The basics of baking, so you don't sabotage your banana bread
Pastry chef Rachel Goenka shares the secret hacks that you won’t learn in a recipe book
I call dibs on the idea of creating bakery-scented agarbatti. There’s nothing quite as comforting as the smell of freshly baked… anything, really.
The lockdown has turned most of us into amateurs bakers, both to fulfil cravings and avoid self-reflection — so naturally, things like unicorn toast looking like artwork you should hang on your wall and perfect loaves of banana bread have been dotting my timeline.
Baking keeps you occupied and there’s an added sense of productivity (and glee) when you take a bite into the final result
Baking, like cooking, can be a meditative process they say. They say.
I, however, ended up spray painting myself with flour after running a hand-held mixer through dry ingredients. Thanks for nothing, Betty Crocker cake mix.
So I turned to the expertise of pastry chef Rachel Goenka, founder and CEO of The Chocolate Spoon Company, to figure out where to get started (so my kitchen doesn’t look like I played Holi with maida).
Getting down to the basics of baking
I want to channel my coronavirus anxiety into making a caramel swirl carrot cake topped with crème au beurre as much as the next person, but with just my mom’s hand mixer to work with it, I couldn’t just dive into it.
For anyone who wants to start baking, these are some basic tools to keep handy:
- a weighing scale (digital scales are more accurate) or measuring cups
- baking tin (round and rectangle)
- baking paper / butter paper
- sheet pan
- wire rack
- hand mixer or stand mixer
A warm apple pie, oozing cinnamon goodness and a buttery flakey crust. Excuse me while I wipe away drool.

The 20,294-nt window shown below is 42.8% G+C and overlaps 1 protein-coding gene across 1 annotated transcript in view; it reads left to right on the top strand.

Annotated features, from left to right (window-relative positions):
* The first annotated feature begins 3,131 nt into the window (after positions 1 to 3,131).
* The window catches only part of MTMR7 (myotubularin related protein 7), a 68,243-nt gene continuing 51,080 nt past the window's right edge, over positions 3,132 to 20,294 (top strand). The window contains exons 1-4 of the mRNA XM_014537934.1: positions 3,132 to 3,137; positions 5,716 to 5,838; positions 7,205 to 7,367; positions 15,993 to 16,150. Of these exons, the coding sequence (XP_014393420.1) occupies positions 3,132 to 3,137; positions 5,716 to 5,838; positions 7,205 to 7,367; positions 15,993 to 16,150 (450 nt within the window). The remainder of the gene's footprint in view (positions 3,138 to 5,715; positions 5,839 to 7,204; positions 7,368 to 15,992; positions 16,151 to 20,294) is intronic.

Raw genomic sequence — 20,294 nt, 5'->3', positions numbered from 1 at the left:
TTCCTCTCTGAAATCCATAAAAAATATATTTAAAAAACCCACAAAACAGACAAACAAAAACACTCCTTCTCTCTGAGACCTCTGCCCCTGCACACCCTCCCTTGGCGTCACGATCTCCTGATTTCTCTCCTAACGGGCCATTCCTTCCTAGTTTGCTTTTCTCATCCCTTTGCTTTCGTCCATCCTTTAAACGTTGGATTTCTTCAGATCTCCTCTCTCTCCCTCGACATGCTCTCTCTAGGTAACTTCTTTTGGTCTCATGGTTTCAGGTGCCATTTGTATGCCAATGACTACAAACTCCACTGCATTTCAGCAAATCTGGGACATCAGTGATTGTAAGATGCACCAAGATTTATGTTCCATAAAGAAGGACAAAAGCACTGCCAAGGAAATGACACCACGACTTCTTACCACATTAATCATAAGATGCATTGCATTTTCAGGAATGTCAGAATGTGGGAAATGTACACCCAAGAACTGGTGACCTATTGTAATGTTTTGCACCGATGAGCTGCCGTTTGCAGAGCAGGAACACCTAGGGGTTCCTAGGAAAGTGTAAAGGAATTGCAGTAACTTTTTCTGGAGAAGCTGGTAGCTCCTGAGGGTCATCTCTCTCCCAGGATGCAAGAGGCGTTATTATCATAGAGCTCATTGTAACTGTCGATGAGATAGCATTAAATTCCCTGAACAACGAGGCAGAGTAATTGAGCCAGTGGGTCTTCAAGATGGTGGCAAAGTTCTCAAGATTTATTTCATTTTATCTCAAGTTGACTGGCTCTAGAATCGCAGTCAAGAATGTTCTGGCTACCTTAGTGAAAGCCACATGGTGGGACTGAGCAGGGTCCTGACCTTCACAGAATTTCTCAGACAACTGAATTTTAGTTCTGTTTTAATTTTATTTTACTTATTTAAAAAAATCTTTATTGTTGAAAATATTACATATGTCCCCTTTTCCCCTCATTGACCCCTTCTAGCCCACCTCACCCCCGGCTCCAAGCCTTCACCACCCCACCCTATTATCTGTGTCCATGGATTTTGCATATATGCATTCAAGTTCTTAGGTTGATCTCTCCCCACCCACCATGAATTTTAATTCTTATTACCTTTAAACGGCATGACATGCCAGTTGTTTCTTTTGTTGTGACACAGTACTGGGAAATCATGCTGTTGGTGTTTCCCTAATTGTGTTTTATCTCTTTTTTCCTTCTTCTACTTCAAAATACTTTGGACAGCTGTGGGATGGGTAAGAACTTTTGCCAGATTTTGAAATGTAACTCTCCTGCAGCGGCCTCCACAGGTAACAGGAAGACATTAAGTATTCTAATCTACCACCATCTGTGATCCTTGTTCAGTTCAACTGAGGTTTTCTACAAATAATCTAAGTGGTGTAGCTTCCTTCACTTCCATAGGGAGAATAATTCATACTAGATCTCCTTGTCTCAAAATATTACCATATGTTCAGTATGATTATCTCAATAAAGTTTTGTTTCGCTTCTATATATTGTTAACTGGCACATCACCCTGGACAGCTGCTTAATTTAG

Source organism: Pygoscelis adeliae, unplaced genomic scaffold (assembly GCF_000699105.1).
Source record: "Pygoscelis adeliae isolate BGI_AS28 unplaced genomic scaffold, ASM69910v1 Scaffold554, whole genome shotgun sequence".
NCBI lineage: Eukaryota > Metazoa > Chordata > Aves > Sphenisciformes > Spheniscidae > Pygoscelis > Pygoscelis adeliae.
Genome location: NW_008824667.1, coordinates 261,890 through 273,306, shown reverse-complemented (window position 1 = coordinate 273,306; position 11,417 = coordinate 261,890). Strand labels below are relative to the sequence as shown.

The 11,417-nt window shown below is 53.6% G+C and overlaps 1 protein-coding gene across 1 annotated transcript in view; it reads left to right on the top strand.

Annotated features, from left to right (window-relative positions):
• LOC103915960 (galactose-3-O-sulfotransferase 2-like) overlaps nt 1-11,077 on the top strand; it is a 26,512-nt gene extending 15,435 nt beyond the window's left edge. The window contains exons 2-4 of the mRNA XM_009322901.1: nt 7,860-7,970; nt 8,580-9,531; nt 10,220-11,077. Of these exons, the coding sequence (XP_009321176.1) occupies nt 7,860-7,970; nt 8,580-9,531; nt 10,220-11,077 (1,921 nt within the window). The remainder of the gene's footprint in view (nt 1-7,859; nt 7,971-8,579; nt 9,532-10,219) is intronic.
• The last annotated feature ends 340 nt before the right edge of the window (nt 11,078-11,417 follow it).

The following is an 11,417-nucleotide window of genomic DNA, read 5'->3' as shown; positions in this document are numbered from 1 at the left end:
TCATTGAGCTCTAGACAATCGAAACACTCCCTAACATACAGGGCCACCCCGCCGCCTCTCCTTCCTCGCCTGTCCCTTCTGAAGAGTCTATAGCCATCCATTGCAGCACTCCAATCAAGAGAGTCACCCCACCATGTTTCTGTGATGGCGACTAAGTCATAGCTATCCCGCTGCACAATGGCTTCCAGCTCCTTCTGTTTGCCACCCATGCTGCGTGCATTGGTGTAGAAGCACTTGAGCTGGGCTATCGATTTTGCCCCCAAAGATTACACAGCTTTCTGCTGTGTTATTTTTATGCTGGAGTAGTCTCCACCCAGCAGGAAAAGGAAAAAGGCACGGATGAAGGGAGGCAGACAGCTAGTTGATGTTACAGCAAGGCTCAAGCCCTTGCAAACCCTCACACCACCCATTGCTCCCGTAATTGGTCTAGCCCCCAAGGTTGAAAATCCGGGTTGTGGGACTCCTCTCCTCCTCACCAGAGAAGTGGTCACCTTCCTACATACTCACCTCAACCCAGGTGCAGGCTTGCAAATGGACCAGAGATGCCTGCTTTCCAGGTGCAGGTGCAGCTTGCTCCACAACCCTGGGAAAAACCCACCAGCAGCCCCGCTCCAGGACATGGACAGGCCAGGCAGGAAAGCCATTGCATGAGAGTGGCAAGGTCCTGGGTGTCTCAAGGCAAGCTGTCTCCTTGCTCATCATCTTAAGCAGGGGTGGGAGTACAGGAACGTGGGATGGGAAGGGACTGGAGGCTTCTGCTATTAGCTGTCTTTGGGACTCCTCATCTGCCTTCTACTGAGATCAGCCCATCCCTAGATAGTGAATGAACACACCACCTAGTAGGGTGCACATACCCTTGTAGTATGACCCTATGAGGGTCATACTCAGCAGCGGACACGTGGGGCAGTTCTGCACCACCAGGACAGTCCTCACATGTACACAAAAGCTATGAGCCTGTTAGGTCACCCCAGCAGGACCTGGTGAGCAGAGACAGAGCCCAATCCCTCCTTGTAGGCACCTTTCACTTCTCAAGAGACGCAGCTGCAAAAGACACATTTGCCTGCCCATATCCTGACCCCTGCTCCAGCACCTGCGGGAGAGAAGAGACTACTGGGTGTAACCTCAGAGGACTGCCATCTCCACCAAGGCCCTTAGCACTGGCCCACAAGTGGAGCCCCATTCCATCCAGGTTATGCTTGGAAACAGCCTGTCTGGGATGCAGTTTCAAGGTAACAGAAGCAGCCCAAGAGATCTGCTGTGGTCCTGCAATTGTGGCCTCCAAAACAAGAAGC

Before you try your hand at the puff and choux pastries, Goenka says to master the basics, so you avoid wasting time, energy and precious ingredients.
Start with making a simple sponge cake (you can always top it off with a dollop of Nutella for frosting).
Graduate to “cookies, a tart, a loaf cake — then move on to harder techniques of bread, puff pastry and choux pastry.”
The most common mistakes people make when they start baking
We learn through our failures, and along the way, figure out the things they don’t tell you in the recipes. Like preheating the oven at least 10-15 minutes before baking and questioning which direction you should be stirring/whisking your ingredients in.
The biggest mistake people make, according to Goenka, is not reading the entire recipe beforehand. Scurrying around to grab your next ingredient halfway through whisking your eggs isn’t going to work either.
“People start measuring their ingredients as they go through the recipe and realise they don’t have chilled butter, or that eggs have to be at room temperature,” she says.
“It’s best to read the recipe first, plan ahead and weigh ingredients before you start baking.”
Your hands (and nose) may be itching for it, but resist the urge to keep opening the oven door.
Tips and tricks from the expert
Goenka shares her tricks to getting the best out of your creations.
- Always sift your dry ingredients
Sifting will help the ingredients to mix better, allowing you to remove any possible carry-ons from the factory processing and break up clumps. So there won’t be little pebbles of cocoa powder in your chocolate cake.